DO MITO AO NADA
BY CHAN HONG YUI CLEMENT
Born in Hong Kong in 1992, Chan Hong Yui Clement is currently pursuing a Bachelor of Fine Arts in Photography at Savannah College of Art and Design. Chan connects photography to the larger field of art. He believes that a photograph is not a duplication of reality, but a subjective interpretation of it. In 2014, Chan was selected as the winning candidate of New Light V - an annual program that is organized by Lumenvisum and sponsored by the Hong Kong Arts Development Council to support talented young artists and provide them with an opportunity for a solo exhibition.
Hong Kong is situated on a hilly and mountainous terrain. Because of the lack of natural flat land, Hong Kong simply does not have the prerequisite to be designed into a grid system - a town planning method that is found in many other world cities such as New York. According to the Hong Kong Planning Department, about 47% of the land in Hong Kong lies above 100 mPD. Almost half of Hong Kong therefore has to be built on uplands, resulting in what is commonly known as a multi-level urban design.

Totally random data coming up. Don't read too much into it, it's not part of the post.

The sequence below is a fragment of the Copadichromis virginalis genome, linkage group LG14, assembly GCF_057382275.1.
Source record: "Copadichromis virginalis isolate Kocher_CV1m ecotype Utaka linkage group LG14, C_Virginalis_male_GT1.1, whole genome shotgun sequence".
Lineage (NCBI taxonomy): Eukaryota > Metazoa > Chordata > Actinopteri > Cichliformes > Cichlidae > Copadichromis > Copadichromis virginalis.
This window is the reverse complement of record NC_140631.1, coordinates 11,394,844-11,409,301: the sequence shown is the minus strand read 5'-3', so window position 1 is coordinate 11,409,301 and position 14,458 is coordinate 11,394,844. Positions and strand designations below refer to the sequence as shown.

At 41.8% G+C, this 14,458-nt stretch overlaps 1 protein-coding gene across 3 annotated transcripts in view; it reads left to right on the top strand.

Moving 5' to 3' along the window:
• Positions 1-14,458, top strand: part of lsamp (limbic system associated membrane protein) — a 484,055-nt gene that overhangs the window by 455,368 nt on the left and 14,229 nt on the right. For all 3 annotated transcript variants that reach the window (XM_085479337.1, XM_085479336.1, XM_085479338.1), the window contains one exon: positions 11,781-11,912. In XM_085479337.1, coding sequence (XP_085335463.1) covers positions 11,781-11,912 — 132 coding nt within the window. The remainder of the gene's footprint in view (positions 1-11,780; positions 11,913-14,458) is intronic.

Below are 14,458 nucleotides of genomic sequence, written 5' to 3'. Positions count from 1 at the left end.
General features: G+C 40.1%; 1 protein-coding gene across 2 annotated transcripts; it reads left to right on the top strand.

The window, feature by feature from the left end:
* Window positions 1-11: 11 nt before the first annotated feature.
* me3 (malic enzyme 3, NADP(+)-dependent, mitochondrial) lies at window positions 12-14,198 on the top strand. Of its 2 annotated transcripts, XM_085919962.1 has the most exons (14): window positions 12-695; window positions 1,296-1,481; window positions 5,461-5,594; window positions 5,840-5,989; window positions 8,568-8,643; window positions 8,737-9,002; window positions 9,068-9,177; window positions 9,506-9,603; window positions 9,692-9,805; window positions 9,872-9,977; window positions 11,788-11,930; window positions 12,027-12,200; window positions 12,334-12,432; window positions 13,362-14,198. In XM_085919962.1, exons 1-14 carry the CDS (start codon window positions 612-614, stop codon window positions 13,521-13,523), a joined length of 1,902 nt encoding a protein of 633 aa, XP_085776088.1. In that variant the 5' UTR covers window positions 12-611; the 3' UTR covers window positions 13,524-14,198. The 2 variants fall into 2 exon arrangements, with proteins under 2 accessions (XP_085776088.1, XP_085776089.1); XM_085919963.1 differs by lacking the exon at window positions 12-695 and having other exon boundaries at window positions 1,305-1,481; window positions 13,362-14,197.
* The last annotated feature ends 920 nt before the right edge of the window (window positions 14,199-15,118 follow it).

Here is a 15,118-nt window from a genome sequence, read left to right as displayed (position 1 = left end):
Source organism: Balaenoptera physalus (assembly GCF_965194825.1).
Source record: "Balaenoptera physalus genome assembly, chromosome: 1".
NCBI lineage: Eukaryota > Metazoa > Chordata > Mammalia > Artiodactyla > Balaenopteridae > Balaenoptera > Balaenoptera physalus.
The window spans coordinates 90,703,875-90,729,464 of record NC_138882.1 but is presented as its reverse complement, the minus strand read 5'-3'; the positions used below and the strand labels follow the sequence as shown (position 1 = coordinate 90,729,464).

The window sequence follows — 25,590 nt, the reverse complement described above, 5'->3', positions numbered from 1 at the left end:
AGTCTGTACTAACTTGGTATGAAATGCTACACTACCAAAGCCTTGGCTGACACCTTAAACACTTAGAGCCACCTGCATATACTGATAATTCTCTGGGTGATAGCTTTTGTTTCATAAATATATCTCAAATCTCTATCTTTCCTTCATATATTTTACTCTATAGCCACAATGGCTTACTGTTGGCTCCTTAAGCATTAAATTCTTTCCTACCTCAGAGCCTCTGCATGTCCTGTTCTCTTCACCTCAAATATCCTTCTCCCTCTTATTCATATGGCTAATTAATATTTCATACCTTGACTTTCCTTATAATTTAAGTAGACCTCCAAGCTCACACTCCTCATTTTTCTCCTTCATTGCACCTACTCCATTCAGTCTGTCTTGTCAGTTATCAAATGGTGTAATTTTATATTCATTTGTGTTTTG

Z-Axis aims at documenting the type of multi-level urban design that is shaped by the hilly and mountainous terrain in Hong Kong. Z-Axis, in mathematical terms, refers to the depth of an object in a three-dimensional coordinate system. Looking into the Hong Kong urban landscape along the Z-Axis, one can gain more understanding of (i) how the topographical factor impacts Hong Kong people’s habitation and (ii) to what extent the land has been altered in an attempt to adapt to the natural environment.
Through observing the Z-Axis the interrelationship between factor (i) and (ii) can be visualized and understood.
Our aim is to disseminate and bring to light telling work of emergent or young photographers.